Airmen prohibited from participating in political events

KIRTLAND AIR FORCE BASE, N.M. -- The following column is a fictional story as part of the “JA Kirt” series, and is intended to provide brief legal guidance to Airmen.  For more information on the issues presented in this column, please see AFI 51-902, Political Activities by Members of the US Air Force.

Hi there, my name is Kirt, an employee at Kirtland AFB.  Boy, do I have a story to tell you.  It all happened last night when I was driving home from work.  As I was leaving the base, driving my ’88 Ford Taurus, I drove into a massive Anti-Trump demonstration.  The protesters were holding up signs saying “Not my President,” “He’s a Tyrant,” and “Dump Trump.”

Once those protesters saw me leave the base, they were so angry that they lifted up my car, turned it 180 degrees, and told me to go back the other way.  Luckily, I wasn’t injured, but the protestors plastered anti-Trump signs all over my classic car.  Also, I’m pretty sure that I recognized a few of the protestors.  I noticed two Airmen in civilian clothes passing out flyers, and another Airman in her ABUs.  One Airmen was also giving a speech to the crowd.  I heard him say the President was “insane” and had to “get out of town.”

After seeing the Airmen, I got to thinking about the political activities lecture that I received at Basic Military Training.  For your benefit, I looked up what political activities are permitted, and which are not.  

Members of the armed forces are authorized to attend rallies and other events as a spectator when not in uniform.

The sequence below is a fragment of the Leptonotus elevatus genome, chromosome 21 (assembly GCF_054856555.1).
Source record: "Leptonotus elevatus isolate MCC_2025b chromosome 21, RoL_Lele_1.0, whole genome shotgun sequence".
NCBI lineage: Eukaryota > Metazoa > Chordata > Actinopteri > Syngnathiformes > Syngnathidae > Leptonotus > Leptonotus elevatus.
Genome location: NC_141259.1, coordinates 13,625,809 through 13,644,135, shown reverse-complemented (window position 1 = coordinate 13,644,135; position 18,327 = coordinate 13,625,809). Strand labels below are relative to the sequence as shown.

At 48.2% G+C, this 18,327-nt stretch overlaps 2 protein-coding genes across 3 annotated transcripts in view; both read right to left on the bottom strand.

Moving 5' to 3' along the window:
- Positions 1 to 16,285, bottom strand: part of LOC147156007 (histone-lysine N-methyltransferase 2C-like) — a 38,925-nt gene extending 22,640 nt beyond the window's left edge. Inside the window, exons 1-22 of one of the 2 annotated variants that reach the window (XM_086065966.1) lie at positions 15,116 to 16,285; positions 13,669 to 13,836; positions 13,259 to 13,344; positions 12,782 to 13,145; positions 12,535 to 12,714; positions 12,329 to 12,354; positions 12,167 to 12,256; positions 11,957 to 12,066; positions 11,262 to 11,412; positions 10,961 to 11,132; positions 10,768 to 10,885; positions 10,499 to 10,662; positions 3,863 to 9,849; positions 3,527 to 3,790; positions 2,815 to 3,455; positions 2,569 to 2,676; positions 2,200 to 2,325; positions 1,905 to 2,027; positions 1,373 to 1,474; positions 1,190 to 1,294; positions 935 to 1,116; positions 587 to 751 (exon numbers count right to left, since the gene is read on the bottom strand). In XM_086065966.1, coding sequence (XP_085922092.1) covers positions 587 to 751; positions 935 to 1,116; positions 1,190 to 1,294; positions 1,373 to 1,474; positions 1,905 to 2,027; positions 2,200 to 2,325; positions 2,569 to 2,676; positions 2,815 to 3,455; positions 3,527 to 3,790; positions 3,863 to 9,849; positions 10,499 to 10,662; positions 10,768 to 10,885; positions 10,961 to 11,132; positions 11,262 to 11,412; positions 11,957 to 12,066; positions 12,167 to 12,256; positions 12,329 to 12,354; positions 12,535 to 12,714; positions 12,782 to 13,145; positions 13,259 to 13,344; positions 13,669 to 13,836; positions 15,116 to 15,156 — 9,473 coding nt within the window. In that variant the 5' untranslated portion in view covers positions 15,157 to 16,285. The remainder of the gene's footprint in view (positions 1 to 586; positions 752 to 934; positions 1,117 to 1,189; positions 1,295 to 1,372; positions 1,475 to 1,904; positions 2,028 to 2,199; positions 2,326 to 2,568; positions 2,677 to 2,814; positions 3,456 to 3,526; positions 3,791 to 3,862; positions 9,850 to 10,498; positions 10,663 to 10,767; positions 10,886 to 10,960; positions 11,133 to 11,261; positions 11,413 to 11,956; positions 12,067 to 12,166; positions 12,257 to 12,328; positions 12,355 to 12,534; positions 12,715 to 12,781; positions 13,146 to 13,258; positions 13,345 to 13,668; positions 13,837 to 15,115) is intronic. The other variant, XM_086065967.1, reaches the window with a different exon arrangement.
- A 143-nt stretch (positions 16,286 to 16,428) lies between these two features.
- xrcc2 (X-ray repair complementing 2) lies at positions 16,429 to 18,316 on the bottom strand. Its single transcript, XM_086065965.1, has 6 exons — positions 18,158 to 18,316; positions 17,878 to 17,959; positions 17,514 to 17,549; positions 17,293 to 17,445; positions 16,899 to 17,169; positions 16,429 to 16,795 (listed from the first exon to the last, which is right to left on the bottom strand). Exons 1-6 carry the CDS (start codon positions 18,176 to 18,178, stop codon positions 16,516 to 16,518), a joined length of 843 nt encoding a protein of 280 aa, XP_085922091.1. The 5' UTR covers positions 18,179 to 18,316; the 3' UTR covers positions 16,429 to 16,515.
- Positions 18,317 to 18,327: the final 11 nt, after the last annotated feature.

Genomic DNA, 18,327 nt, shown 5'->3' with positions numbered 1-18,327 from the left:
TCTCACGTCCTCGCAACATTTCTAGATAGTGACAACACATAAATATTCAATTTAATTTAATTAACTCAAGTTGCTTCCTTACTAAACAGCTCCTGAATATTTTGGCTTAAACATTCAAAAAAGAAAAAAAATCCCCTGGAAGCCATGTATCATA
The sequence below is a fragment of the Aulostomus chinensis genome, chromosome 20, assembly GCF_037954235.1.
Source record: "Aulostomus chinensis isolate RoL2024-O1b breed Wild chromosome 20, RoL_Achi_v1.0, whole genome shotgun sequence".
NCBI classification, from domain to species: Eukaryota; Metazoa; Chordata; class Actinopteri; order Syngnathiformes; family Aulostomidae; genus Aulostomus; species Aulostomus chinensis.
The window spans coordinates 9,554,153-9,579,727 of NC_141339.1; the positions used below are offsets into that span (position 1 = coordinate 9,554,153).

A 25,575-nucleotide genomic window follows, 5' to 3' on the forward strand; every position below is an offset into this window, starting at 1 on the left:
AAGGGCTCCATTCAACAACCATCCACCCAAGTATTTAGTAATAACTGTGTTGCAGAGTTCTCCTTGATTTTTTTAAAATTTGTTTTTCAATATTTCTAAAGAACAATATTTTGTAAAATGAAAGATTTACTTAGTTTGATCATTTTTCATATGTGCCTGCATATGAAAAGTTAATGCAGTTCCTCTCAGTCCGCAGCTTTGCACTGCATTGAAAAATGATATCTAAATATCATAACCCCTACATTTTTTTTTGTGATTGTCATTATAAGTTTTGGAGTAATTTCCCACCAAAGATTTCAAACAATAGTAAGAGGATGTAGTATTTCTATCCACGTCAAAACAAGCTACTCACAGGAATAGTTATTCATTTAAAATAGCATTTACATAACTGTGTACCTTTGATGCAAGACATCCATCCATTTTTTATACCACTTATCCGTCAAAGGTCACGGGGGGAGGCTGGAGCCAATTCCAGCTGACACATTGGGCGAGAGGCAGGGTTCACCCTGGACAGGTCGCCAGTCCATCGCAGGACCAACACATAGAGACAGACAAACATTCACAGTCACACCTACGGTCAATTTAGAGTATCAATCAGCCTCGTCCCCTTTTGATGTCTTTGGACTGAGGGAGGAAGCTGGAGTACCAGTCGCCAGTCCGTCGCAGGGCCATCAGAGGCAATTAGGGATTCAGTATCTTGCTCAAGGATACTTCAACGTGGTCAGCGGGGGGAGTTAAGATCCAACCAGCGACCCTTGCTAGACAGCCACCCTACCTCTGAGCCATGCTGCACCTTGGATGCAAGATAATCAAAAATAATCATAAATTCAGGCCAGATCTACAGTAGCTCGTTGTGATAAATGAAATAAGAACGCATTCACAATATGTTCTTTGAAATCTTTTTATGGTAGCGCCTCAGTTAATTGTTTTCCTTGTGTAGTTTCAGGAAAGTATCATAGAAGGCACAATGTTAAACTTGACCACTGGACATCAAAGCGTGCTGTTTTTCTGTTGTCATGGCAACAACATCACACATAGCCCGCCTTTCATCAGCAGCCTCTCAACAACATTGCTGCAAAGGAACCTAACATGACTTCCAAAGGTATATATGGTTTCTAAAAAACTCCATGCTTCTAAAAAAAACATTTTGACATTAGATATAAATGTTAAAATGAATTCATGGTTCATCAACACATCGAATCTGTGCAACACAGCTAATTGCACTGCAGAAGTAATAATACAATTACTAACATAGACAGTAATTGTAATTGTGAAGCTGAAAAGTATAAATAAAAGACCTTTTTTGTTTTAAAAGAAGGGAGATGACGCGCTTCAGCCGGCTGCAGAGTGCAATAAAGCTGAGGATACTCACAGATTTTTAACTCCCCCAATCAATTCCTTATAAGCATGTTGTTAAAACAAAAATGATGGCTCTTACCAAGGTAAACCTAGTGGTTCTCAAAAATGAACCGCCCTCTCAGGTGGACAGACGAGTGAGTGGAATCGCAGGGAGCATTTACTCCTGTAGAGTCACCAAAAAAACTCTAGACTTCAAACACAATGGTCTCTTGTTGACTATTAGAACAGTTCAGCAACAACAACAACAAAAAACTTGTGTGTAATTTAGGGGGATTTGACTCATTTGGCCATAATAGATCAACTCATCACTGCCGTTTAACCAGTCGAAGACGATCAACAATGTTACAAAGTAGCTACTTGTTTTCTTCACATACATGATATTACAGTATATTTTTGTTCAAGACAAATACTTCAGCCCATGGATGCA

However, members may not participate in partisan political rallies or other events under any conditions, including while in both civilian clothing and military uniform.  It is important to note that participation is anything more than mere attendance as a spectator.  Participation includes marching in a political parade, speaking, displaying political signs at a rally, or anything that would create the appearance of support for the political cause.

Article 88 and 134 of the Uniform Code of Military Justice make it a crime for any military member, enlisted or officer, to use contemptuous words against the President, Vice President, Secretary of Defense, or Congress.

Back to those Airmen I saw at the rally.  All of them were violating Air Force rules by attending the rally because they were participating in a political rally.  As military members, we are not allowed to take any action that would communicate support for a partisan cause.  Only attendance as a spectator is authorized.  Additionally, military members are not allowed to attend these events in uniform.  Most importantly, making contemptuous statements against the President, our commander-in-chief, is punishable under the UCMJ.  As military members, we are held to a high standard because the American people have placed their trust and protection in us.